My beloved husband, Motty, passed away just over four years ago. And I’ve been discovering how all the ingredients that go into baking challah encapsulate different parts of my life.

The basic ingredients include flour, sugar, yeast, salt, water and oil.

Flour is the ingredient used in bulk when preparing challah. Flour represents everything and anything in my life. The people, the material things, the routines etc. Everything.

Stephanie Pollak and her late husband, Motty Winkler

Sugar represents the good times, the treasured sweet moments. The laughter, the milestones, creating everlasting memories with my son. The times with friends. Sitting around the family table and reminiscing on crazy family times.

The pinch of salt represents the part of my life’s journey that’s heartbreak, stress, feeling overwhelmed or lonely. The pain. Those times where you feel like you need a good cry. Something triggers it and you just break down.

Have you ever walked into the Dead Sea only to discover cuts and open wounds you didn’t even know existed? I sure have! You let yourself feel those open wounds.

And the salty moments in your life may come about even during the sugary ones. My son standing so proud at his graduation from Kindergarten last year. Dressed in beautiful Shabbat clothing holding his brand new siddur, feeling accomplished and noble. But I get all emotional when I think about that beautiful moment because Motty wasn’t there next to me shouting his name and saying how proud he was of our son. Or when I’m out with couples and it’s an odd number at the table. Those nights when I have no other obligations and I put Dovid to bed and it’s just me and the four walls with no one to talk to, no one at home to go over the highs and lows of my day. No one to laugh with me while watching Golden Girls reruns.

Water. Oh, the water! The tears! I don’t want put you in a down mood. In my life not all tears came from sad and painful moments. They’ve come from some of the best conversations, something funny on social media, Dovid being his whackodoodle self and I’m loving every second of being in that moment. But more often than not the water comes from waves of grieving that can hit me unexpectedly. The water often goes hand in hand with the pain from the salt. Feeling at a low.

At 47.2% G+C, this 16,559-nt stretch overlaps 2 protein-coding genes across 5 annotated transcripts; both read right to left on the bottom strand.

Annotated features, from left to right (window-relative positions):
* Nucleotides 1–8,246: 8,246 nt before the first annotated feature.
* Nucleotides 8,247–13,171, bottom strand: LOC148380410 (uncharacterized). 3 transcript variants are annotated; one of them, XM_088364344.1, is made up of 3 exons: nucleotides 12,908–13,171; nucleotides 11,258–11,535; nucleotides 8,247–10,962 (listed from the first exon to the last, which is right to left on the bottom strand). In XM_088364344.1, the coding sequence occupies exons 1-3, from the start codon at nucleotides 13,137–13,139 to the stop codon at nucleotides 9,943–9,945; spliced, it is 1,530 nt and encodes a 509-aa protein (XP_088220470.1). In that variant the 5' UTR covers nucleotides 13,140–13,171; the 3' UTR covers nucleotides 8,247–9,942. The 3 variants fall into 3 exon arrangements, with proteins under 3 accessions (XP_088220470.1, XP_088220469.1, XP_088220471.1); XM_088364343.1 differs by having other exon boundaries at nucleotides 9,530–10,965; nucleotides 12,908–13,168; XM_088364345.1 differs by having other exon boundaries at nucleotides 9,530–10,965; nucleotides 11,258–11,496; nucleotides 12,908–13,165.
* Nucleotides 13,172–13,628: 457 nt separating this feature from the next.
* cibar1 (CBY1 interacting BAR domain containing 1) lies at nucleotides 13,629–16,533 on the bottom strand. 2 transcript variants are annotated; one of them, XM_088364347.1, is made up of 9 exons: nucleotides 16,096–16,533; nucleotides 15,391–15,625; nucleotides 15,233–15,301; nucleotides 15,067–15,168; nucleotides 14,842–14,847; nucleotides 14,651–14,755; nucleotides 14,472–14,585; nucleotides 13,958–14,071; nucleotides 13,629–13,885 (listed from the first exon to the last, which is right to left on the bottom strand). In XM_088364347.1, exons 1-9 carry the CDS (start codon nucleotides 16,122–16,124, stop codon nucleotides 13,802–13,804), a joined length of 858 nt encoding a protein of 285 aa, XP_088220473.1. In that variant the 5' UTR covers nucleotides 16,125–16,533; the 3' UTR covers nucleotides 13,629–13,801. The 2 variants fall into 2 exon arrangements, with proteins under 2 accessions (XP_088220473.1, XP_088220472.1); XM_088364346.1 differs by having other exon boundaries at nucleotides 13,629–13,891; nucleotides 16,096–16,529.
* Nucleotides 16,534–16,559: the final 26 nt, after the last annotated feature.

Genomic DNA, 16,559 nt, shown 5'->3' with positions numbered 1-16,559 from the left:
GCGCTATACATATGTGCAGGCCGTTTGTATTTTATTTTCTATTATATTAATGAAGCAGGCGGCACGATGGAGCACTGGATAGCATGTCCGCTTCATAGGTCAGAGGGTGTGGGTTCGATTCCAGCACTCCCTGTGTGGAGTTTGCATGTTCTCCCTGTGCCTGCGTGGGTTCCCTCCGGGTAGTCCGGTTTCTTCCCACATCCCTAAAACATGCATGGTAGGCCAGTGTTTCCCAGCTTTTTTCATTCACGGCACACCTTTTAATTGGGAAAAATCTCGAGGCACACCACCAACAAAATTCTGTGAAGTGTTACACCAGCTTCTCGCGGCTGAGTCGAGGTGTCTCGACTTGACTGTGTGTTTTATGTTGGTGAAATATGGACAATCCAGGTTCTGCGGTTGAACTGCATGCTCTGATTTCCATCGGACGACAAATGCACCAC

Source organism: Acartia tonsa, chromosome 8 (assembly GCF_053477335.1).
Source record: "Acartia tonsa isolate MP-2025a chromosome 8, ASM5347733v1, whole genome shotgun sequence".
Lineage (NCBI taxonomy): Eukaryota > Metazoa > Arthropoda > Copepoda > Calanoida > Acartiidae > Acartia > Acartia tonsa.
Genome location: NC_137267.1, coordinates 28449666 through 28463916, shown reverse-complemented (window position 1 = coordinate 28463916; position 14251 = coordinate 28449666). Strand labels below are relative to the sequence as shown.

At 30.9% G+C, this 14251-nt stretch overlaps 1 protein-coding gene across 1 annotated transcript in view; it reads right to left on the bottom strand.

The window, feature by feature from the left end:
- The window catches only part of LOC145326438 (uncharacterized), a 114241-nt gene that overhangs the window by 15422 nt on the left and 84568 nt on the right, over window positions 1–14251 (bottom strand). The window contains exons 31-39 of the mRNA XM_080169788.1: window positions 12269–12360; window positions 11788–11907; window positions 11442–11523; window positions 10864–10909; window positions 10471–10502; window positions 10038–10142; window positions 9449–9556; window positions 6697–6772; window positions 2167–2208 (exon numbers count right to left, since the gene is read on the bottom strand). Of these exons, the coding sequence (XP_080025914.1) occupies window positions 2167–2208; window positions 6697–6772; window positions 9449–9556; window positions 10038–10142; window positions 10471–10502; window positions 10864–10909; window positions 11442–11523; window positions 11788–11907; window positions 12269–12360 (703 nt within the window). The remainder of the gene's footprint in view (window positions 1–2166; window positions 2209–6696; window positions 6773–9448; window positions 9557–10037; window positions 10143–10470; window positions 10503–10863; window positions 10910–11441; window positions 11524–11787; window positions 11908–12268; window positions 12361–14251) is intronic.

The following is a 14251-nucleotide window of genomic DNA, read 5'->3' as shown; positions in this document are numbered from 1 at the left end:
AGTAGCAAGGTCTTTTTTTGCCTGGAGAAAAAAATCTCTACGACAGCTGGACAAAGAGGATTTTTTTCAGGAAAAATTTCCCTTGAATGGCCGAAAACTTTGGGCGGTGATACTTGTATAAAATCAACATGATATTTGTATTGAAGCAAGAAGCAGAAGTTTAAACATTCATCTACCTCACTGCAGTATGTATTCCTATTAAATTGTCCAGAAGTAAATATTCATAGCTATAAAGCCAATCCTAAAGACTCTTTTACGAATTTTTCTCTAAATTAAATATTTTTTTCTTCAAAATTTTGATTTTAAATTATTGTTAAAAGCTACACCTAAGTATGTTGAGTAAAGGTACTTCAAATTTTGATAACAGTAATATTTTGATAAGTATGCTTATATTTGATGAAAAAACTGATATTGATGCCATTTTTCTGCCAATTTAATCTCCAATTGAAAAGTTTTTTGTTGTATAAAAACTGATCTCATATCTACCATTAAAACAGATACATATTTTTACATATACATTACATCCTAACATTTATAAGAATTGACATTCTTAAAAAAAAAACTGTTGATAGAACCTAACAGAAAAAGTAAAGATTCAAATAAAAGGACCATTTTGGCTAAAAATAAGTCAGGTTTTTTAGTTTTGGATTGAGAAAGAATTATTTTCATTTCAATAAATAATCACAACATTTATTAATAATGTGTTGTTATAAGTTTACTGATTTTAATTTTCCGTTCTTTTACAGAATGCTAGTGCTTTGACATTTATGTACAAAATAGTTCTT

Stephanie and her son Dovid

In order to bake challah you need a key active ingredient. You need yeast. For me, the yeast represents the moments where I’m motivated to actively work on myself. To listen to a Torah class or read a book that inspires me, to take time for self-improvement and self-care. Being pro-active is the only way our lives can get better, the only way to get out of a rut. We must take action.

I use tons of yeast in my challah recipe of life. I may feel at a low, but I don’t let myself stay there for long. Each day, I work my muscles hard, making my way through the ups and downs by kneading.

The last and final ingredient is the oil. Back in the time of the Holy Temple in Jerusalem, when a king was anointed oil would be poured down his head. The oil in my life is God. I have tremendous belief that at the young age of 25 years old with a 2-year-old son I had to experience the loss of my husband, and all the trials and tests that led up to it and after. When I add the oil, I am showing that I have full trust in God that I will make it out on top with His help and guidance. When I rub the oil into the batch of dough, I am increasing my level of belief and trust in God.

One of the most crucial steps when preparing challah is time. Patiently letting the dough rise. Over the last four plus years I’ve been rising. I’ve been working on myself. Taking salty moments in my life and learning from them. Growing from them. Holding on to the sugary moments for as long as I can. Time. We need to take the time to rise. To grow. To become who we are supposed to become.

The final and most important step in preparing challah is prayer. When we rip off an egg-size piece of dough to perform the mitzvah of hafrashas challah, separating the challah, we recite a special blessing. That is an opportune time to pray, for anyone and anything. When I’ve turned to God, cried to God, gave praise and prayed to God, I rose. Sometimes instantly and sometimes I needed time.

May we all recognize how important each ingredient is in our life. And may the delightful aromas of our challah baking fill our souls, our homes, our marriages, our relationships with our children, with our communities and most importantly enhance our relationship with God.